Major Outage on Amazons EC2 US-East Datacenter - Many sites affected

| by Michael Hunger on Apr 21, 2011. Estimated reading time: 3 minutes |

The US-EAST Region of Amazon's Elastic Compute Cloud experienced heavy outages today. A lot of high-profile sites were down or at least affected - Reddit, Foursquare, Quora, Hootsuite, Heroku, Assembla and Codespaces among them. The reason for the outtage are failing EBS (Elastic Block Storage) volumes - which also power the Relational Database Services - in multiple Availability Zones of the US-EAST data-center in Virginia. It is probable that resilience and recovery schemes that came into effect after network problems overloaded the EBS controllers.

8:54 AM PDT: A networking event early this morning triggered a large amount of re-mirroring of EBS volumes in US-EAST-1. This re-mirroring created a shortage of capacity in one of the US-EAST-1 Availability Zones, which impacted new EBS volume creation as well as the pace with which we could re-mirror and recover affected EBS volumes. Additionally, one of our internal control planes for EBS has become inundated such that it’s difficult to create new EBS volumes and EBS backed instances. -- from Amazon AWS Dashboard

News sites like eWeek, InformationWeek and CNN picked up the issue quickly. GigaOm discussed the situation for the equally vulnerable PaaS providers (Heroku, EngineYard and DotCloud) that leverage EC2.

Today, April 21 at 1:41 AM PDT Amazons AWS status page reported: "We are currently investigating latency and error rates with EBS volumes and connectivity issues reaching EC2 instances in the US-EAST-1 region.". This issue has not been fully resolved until now (1:48 PM PDT).

Besides the really good timing with the announced SkyNet attack from the Terminator Movies that was scheduled April 21, 2011 and helpful hints to Amazon engineers on twitter, there have been some thorough responses on the unexpected outage.

@scottmcnealyI said the Network is the Computer, I did not say it had 100% uptime.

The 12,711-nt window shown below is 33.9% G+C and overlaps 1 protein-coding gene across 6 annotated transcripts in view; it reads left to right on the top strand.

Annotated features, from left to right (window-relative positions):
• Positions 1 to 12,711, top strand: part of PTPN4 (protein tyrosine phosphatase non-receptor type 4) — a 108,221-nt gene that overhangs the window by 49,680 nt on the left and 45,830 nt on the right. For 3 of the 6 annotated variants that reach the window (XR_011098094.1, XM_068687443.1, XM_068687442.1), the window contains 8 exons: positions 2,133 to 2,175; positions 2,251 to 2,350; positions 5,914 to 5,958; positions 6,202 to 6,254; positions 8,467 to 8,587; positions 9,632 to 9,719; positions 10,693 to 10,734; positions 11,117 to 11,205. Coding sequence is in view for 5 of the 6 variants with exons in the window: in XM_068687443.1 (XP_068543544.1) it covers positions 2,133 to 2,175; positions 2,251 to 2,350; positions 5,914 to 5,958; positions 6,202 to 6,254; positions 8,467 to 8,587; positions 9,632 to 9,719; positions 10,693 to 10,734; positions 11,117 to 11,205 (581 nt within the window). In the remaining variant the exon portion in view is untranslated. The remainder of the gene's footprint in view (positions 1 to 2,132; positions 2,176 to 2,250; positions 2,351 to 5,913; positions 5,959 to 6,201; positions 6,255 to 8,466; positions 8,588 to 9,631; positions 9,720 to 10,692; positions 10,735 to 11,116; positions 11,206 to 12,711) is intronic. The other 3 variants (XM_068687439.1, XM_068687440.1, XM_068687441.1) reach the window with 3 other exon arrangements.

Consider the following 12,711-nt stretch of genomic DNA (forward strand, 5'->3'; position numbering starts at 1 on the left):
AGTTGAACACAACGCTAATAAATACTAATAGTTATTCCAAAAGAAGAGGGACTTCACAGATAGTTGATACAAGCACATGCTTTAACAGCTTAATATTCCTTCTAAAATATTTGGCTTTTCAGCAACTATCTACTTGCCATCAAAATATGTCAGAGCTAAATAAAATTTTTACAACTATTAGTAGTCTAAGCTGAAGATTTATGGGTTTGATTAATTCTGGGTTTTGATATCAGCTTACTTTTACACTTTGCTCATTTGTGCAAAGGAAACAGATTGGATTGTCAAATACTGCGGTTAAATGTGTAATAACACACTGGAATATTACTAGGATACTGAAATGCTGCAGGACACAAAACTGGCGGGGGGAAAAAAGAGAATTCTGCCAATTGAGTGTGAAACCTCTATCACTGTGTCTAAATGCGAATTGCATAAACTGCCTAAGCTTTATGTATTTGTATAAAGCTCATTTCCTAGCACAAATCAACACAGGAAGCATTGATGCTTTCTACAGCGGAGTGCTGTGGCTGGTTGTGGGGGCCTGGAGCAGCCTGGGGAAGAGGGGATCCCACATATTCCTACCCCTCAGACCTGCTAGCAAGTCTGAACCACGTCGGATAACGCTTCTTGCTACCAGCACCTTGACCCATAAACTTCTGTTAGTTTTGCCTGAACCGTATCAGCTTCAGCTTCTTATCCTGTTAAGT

@torrenegra: Today is Terminator's Judgment Day (4/21/2011). Skynet was supposed to kill us all. Fortunately for us Skynet runs on Amazon EC2.
@Nicolethebear: Dear Amazon EC2 - have you tried turning it on & off again?

Usually the different Availability Zones with in one EC2 Region are not affected by each other as they are physically separated data-centers with optimized connections to ensure low latency. So architecting systems to span multiple AZ should provide enough risk management to compensate the outage of one or more of those zones. So the availability guarantees of those zones were questioned by several sources. PCWorld discusses that with Gartner analyst Drue Reeves and Reuven Cohen, founder and CTO of Enomaly. Competing cloud provider DotCloud which also relies on Amazon EC2 reports their experience with the failure and points out technical issues with disaster recovery.

Netflix engineers are quoted in a Hacker News thread with having few issues with this problem by spanning multiple Availability Zones ("Netflix is deployed in three zones, sized to lose one and keep going. Cheaper than cost of being down.")

Keith from gives some simple and effective advice on how to cope with such downtimes. For instance using configuration management systems for image setup and updates (e.g. puppet), synchronizing your cloud based data and securing your DNS configuration. A post by Clay Loveless details that further.

For getting early status updates about AWS issues, following @ylastic was recommended by Eric Hammond (Alestic) who describes how to get affected servers back online.

In the aftermath of todays event there will be many questions about the reliability of cloud based applications, the necessary architectural precautions and risk management to be answered. Not just by Amazon but by other cloud providers like VMware's cloudfoundry or Google App Engine. Another topic will be SLA's given by cloud providers - Amazon’s SLA for EC2 is 99.95% for multi-AZ deployments for external connectivity. Neither EBS nor RDS have SLAs.

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